Surasingh Pattanayak: The Inextinguishable Guide

Subhas Chandra Pattanayak

Whosoever loves Orissa and her cultural ethos would find it unbearable to know that Surasingh Pattanayak, born to Dibyasingh Pattanayak and Radha Devi of Aska on 26 February 1932, settled at Gopalpur-on-sea in his home district of Ganjam, has passed away at Bhubaneswar – his State’s Capital City on 4 April 2011, leaving behind memories that his motherland will always cherish.

A dedicated votary of the economy of cooperation, he was a moving messenger of Gurudev Buddha, who, born in Orissa, had developed cooperative lifestyle of Orissa’s original agro-community – the tribal democracies – into the tenets of Sangha, the epitome of his philosophy. He had retired from the cooperative department; but had remained glued for ever to Buddhism. Kahani Buddha Karunara (Stories of the Benevolence of Buddha) reminds us of how in his heart and conscience Lord Buddha was reigning every moment. This was further manifested in his emotional bond with the tribal communities of Orissa. Till he breathed his last, I believe, tribal welfare was his heart’s concern.

Lover of every uniqueness Orissa could be referred for, he was, through out his knowledge-enriched life, a dedicated admirer of Madhu Babu – the great grand man Madhusudan Das – the second most revered Oriya after Buddha – whom the Oriyas lovingly call Kula Gaurav (Pride of the race) and to whom the credit goes for reconstitution of Orissa after she was divided by the invader British and tail-tied to rival neighboring provinces. Immensely esteemed books such as Mahanayak Madhusudan, Ama Madhusudan, Madhusudan Das: Pride of Orissa are a few of tributes he had offered in immortal memory of Madhu Babu.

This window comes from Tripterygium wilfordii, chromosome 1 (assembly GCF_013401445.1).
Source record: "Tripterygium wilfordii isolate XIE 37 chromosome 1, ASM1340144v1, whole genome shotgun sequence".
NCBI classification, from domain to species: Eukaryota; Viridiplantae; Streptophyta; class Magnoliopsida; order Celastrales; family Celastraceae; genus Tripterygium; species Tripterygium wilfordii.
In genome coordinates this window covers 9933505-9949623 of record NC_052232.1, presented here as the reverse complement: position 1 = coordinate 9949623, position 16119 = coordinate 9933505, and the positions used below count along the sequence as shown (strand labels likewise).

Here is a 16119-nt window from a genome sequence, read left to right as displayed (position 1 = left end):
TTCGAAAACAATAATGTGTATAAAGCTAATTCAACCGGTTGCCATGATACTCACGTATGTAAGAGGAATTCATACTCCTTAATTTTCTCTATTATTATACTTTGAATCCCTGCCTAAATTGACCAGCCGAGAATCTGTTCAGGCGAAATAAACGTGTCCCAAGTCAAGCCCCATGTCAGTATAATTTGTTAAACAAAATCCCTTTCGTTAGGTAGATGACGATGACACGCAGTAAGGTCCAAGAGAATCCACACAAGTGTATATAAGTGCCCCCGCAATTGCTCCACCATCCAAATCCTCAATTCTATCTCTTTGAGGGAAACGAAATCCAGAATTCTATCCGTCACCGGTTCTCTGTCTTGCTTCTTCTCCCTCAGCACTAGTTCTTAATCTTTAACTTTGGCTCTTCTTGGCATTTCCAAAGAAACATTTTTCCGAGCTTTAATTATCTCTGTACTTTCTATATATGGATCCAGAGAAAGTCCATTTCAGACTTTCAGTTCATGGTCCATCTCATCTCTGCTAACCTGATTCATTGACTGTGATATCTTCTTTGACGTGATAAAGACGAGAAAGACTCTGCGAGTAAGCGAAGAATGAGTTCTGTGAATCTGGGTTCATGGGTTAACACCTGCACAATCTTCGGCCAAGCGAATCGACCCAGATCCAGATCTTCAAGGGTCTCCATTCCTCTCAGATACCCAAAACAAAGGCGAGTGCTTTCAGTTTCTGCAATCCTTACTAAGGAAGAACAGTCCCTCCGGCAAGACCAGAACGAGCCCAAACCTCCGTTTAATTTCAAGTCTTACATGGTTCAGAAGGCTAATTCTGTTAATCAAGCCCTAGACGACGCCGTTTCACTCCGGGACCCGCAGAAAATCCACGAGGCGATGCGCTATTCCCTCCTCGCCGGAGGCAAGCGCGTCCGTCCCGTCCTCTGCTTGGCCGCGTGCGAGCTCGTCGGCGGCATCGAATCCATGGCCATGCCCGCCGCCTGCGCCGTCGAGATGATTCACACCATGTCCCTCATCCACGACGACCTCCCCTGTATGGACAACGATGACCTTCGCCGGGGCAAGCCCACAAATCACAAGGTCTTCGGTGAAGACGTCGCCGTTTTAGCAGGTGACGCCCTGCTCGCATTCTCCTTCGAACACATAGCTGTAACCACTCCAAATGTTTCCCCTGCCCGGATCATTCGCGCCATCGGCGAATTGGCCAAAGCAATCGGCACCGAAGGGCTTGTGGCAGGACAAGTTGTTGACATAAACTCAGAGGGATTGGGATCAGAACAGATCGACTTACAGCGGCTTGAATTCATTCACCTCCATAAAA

The day I left Orissa for four months, a cursory glance at newspaper pages at Bhubaneswar Airport had shocked me with the news of Surasingh’s hospitalization. And, in New York City I hear that he breathed his last on April 4, the fourth day of Utkal Divas, the day modern Orissa was born.

He might have breathed his last. But as long as longing for noble qualities lasts in Orissa and amongst the Oriyas, Surasingh shall continue to be an inextinguishable guide.

Yet I wish, I should have been able to place parting flowers at his noble physical feet before he was consecrated to immortality.

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